When A. borkumensis bacteria use alkanes as their source of energy, each cell forms a biosurfactant (other sources of energy do not cause the bacteria to produce this biosurfactant). A biosurfactant is an extra layer of material that forms along the cell membrane. The substances that make up the biosurfactant of A. borkumensis can reduce the surface tension of water, which helps with the degradation of oil. They are also emulsifiers, which further serve to create the oil/water emulsion, making oil more soluble. A. borkumensis forms a biofilm around an oil droplet in seawater and proceeds to use biosurfactants and metabolism to degrade the oil into a water-soluble substance.[4]

Role in oil biodegradation[edit]

Petroleum oil is toxic for most life forms and pollution of the environment by oil causes major ecological problems. A considerable amount of petroleum oil entering the sea is eliminated by the microbial biodegradation activities of microbial communities. A. borkumensis is a recently discovered hydrocarbonoclastic bacterium and is probably the most important global oil degrader.[1] A. borkumensis is capable of degrading oil in seawater environments. It is known as a hydrocarbonoclastic organism, with the root ‘clastic’ meaning it can divide something into parts (in this case hydrocarbons). Crude oil, or petroleum, is predominantly made up of hydrocarbons, a product that consists of a long chain of carbon atoms attached to hydrogen atoms. Whereas most organisms use sugars or amino acids for their source of carbon/energy, A. borkumensis uses alkanes, a type of hydrocarbon, in its metabolic process. This diet allows A. borkumensis to flourish in marine environments that have been affected by oil spills. Through its metabolism, A. borkumensis can break down oil into harmless compounds. This ability makes this particular species a major potential source for bioremediation of oil-polluted marine environments.[2]

Potential as antioil spill agent[edit]

Oil spills can occur during transportation of oil or during extraction. Such spills may dump significant quantities of oil into the ocean and pollute the environment, affecting ecosystems near and far.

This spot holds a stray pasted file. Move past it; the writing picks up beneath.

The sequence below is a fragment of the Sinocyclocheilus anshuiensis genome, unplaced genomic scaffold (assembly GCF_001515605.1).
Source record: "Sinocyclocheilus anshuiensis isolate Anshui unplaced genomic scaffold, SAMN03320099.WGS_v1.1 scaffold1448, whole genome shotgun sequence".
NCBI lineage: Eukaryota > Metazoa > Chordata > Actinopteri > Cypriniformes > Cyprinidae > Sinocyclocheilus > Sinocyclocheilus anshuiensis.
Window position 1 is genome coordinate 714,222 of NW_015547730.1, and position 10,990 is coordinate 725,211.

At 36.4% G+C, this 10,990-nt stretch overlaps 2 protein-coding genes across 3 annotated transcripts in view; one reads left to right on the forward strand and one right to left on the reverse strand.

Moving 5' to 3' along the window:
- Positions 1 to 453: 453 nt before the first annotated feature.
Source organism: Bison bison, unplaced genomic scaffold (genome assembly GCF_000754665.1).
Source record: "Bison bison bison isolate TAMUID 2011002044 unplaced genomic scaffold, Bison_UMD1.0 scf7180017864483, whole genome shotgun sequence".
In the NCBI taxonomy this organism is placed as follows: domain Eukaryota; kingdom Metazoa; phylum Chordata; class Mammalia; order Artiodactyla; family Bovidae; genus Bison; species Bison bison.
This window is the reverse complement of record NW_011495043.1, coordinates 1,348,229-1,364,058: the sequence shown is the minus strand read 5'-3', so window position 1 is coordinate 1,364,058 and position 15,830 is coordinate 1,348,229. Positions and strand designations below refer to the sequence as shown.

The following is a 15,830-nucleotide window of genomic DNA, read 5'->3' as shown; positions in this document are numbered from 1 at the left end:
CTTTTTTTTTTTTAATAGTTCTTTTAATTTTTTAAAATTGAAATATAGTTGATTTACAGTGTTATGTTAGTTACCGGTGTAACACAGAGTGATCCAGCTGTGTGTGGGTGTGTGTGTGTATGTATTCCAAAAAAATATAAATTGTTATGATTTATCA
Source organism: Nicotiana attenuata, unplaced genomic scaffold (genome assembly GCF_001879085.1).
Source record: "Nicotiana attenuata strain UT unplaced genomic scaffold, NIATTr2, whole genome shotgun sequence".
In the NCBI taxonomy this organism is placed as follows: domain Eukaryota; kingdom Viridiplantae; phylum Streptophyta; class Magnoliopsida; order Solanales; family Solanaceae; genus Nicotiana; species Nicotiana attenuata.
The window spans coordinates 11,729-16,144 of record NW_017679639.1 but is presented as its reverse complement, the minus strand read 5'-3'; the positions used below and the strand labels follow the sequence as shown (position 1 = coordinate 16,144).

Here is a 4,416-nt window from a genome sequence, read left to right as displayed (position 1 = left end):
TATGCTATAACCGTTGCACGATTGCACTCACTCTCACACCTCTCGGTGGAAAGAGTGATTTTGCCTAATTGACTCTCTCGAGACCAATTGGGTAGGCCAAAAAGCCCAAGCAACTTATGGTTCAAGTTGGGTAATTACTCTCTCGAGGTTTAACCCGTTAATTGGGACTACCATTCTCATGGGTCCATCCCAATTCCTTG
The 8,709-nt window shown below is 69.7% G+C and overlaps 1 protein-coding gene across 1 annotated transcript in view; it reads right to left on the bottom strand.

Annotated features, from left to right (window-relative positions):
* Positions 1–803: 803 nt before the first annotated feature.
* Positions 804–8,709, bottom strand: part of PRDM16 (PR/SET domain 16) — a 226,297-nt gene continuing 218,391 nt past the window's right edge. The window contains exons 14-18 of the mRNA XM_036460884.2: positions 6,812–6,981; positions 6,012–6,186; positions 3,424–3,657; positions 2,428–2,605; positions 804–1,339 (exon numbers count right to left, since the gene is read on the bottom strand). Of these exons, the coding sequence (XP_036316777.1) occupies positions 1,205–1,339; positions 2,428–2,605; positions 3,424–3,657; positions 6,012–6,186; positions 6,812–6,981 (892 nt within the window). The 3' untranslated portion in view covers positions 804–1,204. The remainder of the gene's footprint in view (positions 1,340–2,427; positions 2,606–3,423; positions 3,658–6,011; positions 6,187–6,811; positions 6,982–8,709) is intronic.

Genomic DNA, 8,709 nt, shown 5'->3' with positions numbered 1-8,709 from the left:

Normally, many years are needed for an ecosystem to recover fully (if at all) from an oil spill, so scientists have been looking into ways to expedite the cleanup of areas affected by an oil spill. Most efforts so far use direct human involvement/labor to physically remove the oil from the environment. However, A. borkumensis presents a possible alternative. Since A. borkumensis naturally breaks down oil molecules to a nonpolluting state, it would help ecosystems to quickly recover from an oil spill disaster. The organisms also naturally grow in oil-contaminated seawater, thus are a native species. If the process A. borkumensis uses to break down oil could be sped up or made more efficient, this would aid recovering ecosystems. Some examples include encouraging the growth of A. borkumensis (through phosphorus and nitrogen fertilization) so more of them are breaking down oil, or encouraging the metabolism of A. borkumensis so they metabolize faster and more.[2][6]


  1. ^ a b Martins VAP; et al. (2008). "Genomic Insights into Oil Biodegradation in Marine Systems". Microbial Biodegradation: Genomics and Molecular Biology. Caister Academic Press. ISBN 978-1-904455-17-2. 
  2. ^ a b c d [1], Kasai, Y et al. "Predominant Growth of Alcanivorax Strains in Oil-contaminated and Nutrient-supplemented Sea Water." Environmental Microbiology 4.3 (2002): 141-47.
  3. ^ [2], Fernandez-Martinez, Javier, et al. "Description of Alcanivorax venustensis sp. nov. and reclassification of Fundibacter jadensis DSM 12178T (Bruns and Berthe-Corti 1999) as Alcanivorax jadensis comb. nov., members of the emended genus Alcanivorax." International Journal of Systematic and Evolutionary Microbiology 53 (2003): 331-338.
  4. ^ a b c d [3], Yakimov, Michail M., et al. "Alcanivorax Borkumensis gen. nov., sp. nov., A New, Hydrocarbon-degrading And Surfactant-producing Marine Bacterium." International Journal of Systematic Bacteriology 48 (1998): 339-348.
  5. ^ [4], Schneiker, Susanne, et al. "Genome Sequence of the Ubiquitous Hydrocarbon-degrading Marine Bacterium Alcanivorax Borkumensis." Nature Biotechnology 24.8 (2006): 997-1004.
  6. ^ a b [5], Hara, A et al. "Alcanivorax Which Prevails in Oil-contaminated Seawater Exhibits Broad Substrate Specificity for Alkane Degradation." Environmental Microbiology 5.9 (2003): 746-53.